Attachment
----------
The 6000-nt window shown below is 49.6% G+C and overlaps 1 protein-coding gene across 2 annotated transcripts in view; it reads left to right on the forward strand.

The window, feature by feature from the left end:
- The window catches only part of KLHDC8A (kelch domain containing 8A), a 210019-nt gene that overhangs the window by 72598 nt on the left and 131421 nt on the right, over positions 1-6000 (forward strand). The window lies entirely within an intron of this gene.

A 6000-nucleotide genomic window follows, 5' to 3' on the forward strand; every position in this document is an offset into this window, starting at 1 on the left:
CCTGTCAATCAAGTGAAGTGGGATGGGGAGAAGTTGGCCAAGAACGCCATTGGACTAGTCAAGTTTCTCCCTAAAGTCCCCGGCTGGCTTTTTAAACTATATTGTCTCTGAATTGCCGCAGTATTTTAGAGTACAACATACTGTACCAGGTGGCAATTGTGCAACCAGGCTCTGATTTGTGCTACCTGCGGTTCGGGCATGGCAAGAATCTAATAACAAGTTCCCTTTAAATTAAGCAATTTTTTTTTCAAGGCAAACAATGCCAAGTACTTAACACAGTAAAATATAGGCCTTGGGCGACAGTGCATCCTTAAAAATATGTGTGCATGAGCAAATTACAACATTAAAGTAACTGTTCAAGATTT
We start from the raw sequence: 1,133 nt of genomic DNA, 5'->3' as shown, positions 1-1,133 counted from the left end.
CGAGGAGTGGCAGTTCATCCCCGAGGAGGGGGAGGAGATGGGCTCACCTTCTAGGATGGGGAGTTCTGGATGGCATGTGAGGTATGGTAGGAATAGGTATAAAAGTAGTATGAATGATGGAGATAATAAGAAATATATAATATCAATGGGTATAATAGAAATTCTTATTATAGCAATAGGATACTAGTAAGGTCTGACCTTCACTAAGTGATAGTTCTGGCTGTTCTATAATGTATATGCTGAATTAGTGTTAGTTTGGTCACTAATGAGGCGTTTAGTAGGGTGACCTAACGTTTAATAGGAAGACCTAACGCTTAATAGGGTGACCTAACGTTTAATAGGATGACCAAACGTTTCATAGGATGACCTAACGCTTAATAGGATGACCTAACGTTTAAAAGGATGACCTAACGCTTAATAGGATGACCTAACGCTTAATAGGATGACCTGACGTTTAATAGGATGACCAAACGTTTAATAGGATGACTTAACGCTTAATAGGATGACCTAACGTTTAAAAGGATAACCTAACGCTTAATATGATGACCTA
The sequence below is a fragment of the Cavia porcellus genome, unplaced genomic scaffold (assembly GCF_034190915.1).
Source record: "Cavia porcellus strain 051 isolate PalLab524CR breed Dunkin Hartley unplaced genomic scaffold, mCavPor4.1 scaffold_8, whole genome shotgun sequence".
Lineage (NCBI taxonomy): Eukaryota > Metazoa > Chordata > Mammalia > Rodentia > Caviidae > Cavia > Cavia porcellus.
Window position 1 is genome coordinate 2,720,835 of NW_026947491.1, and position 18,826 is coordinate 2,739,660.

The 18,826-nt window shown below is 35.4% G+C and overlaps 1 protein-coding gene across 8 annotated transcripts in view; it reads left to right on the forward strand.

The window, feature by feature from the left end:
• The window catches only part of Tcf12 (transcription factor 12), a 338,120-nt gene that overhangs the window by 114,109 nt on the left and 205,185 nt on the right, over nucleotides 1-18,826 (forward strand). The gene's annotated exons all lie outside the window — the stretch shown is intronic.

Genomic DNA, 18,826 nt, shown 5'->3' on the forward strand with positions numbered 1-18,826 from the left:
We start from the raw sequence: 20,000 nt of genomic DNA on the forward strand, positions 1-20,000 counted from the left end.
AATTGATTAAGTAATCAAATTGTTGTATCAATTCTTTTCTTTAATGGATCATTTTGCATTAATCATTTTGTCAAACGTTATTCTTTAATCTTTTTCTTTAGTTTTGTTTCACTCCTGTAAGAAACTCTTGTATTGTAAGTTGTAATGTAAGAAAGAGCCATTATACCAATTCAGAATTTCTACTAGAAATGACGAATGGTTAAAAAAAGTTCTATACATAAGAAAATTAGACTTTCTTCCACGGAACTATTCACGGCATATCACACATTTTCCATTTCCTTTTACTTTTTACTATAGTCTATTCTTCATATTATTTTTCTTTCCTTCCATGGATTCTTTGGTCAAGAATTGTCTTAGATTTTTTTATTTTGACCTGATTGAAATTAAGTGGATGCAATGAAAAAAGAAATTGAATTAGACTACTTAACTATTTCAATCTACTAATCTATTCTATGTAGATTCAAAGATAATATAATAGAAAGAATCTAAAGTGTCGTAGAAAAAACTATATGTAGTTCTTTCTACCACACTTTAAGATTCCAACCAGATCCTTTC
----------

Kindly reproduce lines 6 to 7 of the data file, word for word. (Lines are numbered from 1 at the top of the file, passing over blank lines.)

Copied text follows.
We start from the raw sequence: 1,133 nt of genomic DNA, 5'->3' as shown, positions 1-1,133 counted from the left end.
CGAGGAGTGGCAGTTCATCCCCGAGGAGGGGGAGGAGATGGGCTCACCTTCTAGGATGGGGAGTTCTGGATGGCATGTGAGGTATGGTAGGAATAGGTATAAAAGTAGTATGAATGATGGAGATAATAAGAAATATATAATATCAATGGGTATAATAGAAATTCTTATTATAGCAATAGGATACTAGTAAGGTCTGACCTTCACTAAGTGATAGTTCTGGCTGTTCTATAATGTATATGCTGAATTAGTGTTAGTTTGGTCACTAATGAGGCGTTTAGTAGGGTGACCTAACGTTTAATAGGAAGACCTAACGCTTAATAGGGTGACCTAACGTTTAATAGGATGACCAAACGTTTCATAGGATGACCTAACGCTTAATAGGATGACCTAACGTTTAAAAGGATGACCTAACGCTTAATAGGATGACCTAACGCTTAATAGGATGACCTGACGTTTAATAGGATGACCAAACGTTTAATAGGATGACTTAACGCTTAATAGGATGACCTAACGTTTAAAAGGATAACCTAACGCTTAATATGATGACCTA